Wednesday, May 14, 2008

New male osteoporosis screening guidelines

The American College of Physicians has issued new guidelines for the screening of osteoporosis in men. Osteoporosis is a loss of bone mass, which is normal as we age. However, severe decreases can lead to fractures and other complications - basically a fragile skeletal frame. There is some debate as to how important screening is and to what extent this qualifies as a disease. Regardless...

The new guidelines recommend that clinicians assess risk factors for osteoporosis in older men and that clinicians obtain a dual-energy x-ray absorptiometry (DXA) scan for men at increased risk for osteoporosis who are candidates for drug therapy.

Based on this meta-analysis, risk factors for low BMD–related fracture in men and women were age (> 70 years), body mass index (BMI) less than 20 to 25 kg/m2, weight loss of more than 10%, physical inactivity or sedentary lifestyle, previous osteoporotic fractures not resulting from significant trauma, prolonged or ongoing use of certain drugs (eg, prednisone or other corticosteroids), and low-calcium diet.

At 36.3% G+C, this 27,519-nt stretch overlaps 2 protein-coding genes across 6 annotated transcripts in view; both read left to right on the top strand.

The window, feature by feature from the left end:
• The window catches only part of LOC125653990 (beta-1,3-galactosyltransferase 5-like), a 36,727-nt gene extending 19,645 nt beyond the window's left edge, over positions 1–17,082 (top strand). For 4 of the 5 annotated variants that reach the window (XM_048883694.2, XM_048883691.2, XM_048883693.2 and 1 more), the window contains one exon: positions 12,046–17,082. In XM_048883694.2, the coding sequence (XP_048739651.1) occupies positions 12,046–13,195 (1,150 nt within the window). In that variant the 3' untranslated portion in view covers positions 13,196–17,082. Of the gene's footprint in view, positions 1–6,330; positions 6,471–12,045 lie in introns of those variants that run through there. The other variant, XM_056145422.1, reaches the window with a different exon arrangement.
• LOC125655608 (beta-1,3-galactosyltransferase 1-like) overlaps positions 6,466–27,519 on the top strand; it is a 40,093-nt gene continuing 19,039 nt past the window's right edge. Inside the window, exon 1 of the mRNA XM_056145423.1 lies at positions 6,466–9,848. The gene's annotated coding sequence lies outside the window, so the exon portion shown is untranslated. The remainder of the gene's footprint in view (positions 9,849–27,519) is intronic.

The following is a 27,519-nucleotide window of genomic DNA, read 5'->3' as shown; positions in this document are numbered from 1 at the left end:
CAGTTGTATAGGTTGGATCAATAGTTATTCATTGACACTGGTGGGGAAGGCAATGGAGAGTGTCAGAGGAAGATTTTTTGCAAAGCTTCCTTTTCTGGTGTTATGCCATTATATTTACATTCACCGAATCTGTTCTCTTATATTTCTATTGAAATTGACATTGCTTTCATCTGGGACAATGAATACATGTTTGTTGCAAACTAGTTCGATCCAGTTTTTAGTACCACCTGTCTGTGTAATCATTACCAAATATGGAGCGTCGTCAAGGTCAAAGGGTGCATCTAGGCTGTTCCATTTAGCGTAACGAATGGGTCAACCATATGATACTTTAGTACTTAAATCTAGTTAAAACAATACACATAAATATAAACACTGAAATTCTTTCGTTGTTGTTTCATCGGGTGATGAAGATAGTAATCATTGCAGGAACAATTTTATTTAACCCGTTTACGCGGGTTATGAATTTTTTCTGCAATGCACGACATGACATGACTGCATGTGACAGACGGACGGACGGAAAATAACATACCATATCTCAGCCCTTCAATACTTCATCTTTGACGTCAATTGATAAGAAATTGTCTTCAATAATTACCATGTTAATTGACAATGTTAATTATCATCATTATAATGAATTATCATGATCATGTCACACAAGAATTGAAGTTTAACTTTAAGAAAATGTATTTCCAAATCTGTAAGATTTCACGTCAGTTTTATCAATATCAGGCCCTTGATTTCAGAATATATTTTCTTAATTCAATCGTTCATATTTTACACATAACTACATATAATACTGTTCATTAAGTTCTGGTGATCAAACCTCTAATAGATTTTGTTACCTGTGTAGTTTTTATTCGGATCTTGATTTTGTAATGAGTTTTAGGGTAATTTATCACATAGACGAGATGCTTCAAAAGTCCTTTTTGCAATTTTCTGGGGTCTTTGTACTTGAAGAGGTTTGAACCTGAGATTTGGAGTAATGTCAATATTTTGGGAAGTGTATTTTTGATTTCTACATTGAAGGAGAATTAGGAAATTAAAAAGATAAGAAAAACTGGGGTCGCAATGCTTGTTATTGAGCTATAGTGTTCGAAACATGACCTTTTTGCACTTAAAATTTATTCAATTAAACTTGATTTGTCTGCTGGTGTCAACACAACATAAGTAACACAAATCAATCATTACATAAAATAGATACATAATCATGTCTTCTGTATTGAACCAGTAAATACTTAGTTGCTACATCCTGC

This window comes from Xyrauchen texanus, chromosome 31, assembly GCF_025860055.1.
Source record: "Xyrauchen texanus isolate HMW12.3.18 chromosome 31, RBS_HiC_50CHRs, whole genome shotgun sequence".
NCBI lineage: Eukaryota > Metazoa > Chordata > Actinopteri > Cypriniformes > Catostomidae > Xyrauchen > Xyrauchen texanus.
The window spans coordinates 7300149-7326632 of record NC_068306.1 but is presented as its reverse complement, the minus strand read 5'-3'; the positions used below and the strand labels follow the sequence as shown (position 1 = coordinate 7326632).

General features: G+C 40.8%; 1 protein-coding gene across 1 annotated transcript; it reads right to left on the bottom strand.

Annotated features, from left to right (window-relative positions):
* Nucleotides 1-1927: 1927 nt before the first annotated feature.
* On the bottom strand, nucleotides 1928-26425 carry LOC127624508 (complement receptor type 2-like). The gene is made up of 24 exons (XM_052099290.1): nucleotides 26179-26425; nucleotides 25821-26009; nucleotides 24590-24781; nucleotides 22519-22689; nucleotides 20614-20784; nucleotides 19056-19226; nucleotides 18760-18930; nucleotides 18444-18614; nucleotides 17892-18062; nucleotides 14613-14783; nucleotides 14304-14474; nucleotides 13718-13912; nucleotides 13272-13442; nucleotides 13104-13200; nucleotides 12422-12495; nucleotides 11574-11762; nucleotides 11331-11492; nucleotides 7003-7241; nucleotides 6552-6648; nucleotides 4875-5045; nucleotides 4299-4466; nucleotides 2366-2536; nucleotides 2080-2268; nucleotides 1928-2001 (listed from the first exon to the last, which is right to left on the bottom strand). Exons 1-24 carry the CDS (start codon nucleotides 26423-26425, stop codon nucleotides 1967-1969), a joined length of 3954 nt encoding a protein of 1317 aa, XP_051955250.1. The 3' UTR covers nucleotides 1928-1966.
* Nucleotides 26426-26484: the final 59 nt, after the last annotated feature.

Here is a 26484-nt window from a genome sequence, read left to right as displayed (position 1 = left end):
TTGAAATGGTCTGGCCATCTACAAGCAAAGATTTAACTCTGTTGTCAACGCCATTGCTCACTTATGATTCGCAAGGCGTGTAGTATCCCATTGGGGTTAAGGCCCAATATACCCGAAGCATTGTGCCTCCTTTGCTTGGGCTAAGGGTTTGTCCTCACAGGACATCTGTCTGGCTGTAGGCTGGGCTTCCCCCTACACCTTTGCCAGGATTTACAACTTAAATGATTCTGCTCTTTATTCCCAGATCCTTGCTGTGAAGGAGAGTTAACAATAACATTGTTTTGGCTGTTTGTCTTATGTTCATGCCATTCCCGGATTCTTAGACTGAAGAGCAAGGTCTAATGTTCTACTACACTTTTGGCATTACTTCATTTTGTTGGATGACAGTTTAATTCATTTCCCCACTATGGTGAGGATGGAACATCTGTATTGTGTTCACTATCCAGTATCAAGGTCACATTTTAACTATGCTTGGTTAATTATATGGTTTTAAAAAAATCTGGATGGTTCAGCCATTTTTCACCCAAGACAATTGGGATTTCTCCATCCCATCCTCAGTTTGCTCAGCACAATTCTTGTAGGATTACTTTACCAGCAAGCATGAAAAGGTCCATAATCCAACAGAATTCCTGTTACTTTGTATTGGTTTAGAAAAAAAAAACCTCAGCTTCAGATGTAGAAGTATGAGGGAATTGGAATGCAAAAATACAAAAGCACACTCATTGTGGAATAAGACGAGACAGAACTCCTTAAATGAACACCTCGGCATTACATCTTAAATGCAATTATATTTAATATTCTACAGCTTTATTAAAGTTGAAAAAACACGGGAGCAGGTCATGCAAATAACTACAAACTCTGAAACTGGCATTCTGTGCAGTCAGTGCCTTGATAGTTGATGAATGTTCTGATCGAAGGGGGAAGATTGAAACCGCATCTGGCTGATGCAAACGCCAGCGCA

In men, androgen deprivation therapy and spinal cord injury were also associated with the risk for osteoporosis.

The report was described at Medscape, but originally found in the May 6 issue of Annals of Internal Medicine.

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